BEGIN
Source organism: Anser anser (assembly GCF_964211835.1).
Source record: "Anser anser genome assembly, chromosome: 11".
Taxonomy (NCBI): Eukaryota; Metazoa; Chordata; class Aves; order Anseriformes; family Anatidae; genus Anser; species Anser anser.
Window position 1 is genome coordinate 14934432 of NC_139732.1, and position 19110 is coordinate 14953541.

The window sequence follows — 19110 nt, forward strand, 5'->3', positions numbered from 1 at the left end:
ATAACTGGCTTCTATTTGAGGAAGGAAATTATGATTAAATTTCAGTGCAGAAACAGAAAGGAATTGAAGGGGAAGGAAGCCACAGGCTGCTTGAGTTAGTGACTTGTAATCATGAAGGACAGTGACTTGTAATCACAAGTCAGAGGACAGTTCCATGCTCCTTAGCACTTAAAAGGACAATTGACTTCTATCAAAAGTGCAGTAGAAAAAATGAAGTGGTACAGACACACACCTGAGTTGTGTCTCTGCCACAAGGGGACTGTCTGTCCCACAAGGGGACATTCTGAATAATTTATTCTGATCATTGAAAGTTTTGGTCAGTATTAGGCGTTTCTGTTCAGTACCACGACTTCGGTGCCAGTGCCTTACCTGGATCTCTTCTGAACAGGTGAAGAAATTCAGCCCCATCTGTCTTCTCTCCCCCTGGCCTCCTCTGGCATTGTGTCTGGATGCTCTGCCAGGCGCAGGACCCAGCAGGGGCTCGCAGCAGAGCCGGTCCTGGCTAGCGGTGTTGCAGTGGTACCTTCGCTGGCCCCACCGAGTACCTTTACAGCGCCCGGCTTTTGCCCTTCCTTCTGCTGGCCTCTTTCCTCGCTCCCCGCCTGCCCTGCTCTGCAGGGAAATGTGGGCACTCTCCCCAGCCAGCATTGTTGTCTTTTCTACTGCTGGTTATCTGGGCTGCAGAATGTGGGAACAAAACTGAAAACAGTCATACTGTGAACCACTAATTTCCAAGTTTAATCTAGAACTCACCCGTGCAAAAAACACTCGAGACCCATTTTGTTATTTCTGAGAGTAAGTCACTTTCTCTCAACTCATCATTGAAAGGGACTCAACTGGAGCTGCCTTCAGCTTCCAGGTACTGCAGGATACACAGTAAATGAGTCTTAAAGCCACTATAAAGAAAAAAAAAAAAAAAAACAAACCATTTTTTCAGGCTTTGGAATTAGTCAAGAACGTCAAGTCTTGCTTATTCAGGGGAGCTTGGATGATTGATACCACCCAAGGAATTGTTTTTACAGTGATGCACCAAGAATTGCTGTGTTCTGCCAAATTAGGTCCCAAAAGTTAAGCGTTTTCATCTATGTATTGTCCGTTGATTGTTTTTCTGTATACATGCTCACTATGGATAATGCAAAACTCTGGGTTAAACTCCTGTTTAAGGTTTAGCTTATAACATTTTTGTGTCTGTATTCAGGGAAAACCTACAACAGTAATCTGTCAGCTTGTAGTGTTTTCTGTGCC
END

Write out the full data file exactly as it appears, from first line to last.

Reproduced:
Source organism: Anser anser (assembly GCF_964211835.1).
Source record: "Anser anser genome assembly, chromosome: 11".
Taxonomy (NCBI): Eukaryota; Metazoa; Chordata; class Aves; order Anseriformes; family Anatidae; genus Anser; species Anser anser.
Window position 1 is genome coordinate 14934432 of NC_139732.1, and position 19110 is coordinate 14953541.

The window sequence follows — 19110 nt, forward strand, 5'->3', positions numbered from 1 at the left end:
ATAACTGGCTTCTATTTGAGGAAGGAAATTATGATTAAATTTCAGTGCAGAAACAGAAAGGAATTGAAGGGGAAGGAAGCCACAGGCTGCTTGAGTTAGTGACTTGTAATCATGAAGGACAGTGACTTGTAATCACAAGTCAGAGGACAGTTCCATGCTCCTTAGCACTTAAAAGGACAATTGACTTCTATCAAAAGTGCAGTAGAAAAAATGAAGTGGTACAGACACACACCTGAGTTGTGTCTCTGCCACAAGGGGACTGTCTGTCCCACAAGGGGACATTCTGAATAATTTATTCTGATCATTGAAAGTTTTGGTCAGTATTAGGCGTTTCTGTTCAGTACCACGACTTCGGTGCCAGTGCCTTACCTGGATCTCTTCTGAACAGGTGAAGAAATTCAGCCCCATCTGTCTTCTCTCCCCCTGGCCTCCTCTGGCATTGTGTCTGGATGCTCTGCCAGGCGCAGGACCCAGCAGGGGCTCGCAGCAGAGCCGGTCCTGGCTAGCGGTGTTGCAGTGGTACCTTCGCTGGCCCCACCGAGTACCTTTACAGCGCCCGGCTTTTGCCCTTCCTTCTGCTGGCCTCTTTCCTCGCTCCCCGCCTGCCCTGCTCTGCAGGGAAATGTGGGCACTCTCCCCAGCCAGCATTGTTGTCTTTTCTACTGCTGGTTATCTGGGCTGCAGAATGTGGGAACAAAACTGAAAACAGTCATACTGTGAACCACTAATTTCCAAGTTTAATCTAGAACTCACCCGTGCAAAAAACACTCGAGACCCATTTTGTTATTTCTGAGAGTAAGTCACTTTCTCTCAACTCATCATTGAAAGGGACTCAACTGGAGCTGCCTTCAGCTTCCAGGTACTGCAGGATACACAGTAAATGAGTCTTAAAGCCACTATAAAGAAAAAAAAAAAAAAAAACAAACCATTTTTTCAGGCTTTGGAATTAGTCAAGAACGTCAAGTCTTGCTTATTCAGGGGAGCTTGGATGATTGATACCACCCAAGGAATTGTTTTTACAGTGATGCACCAAGAATTGCTGTGTTCTGCCAAATTAGGTCCCAAAAGTTAAGCGTTTTCATCTATGTATTGTCCGTTGATTGTTTTTCTGTATACATGCTCACTATGGATAATGCAAAACTCTGGGTTAAACTCCTGTTTAAGGTTTAGCTTATAACATTTTTGTGTCTGTATTCAGGGAAAACCTACAACAGTAATCTGTCAGCTTGTAGTGTTTTCTGTGCC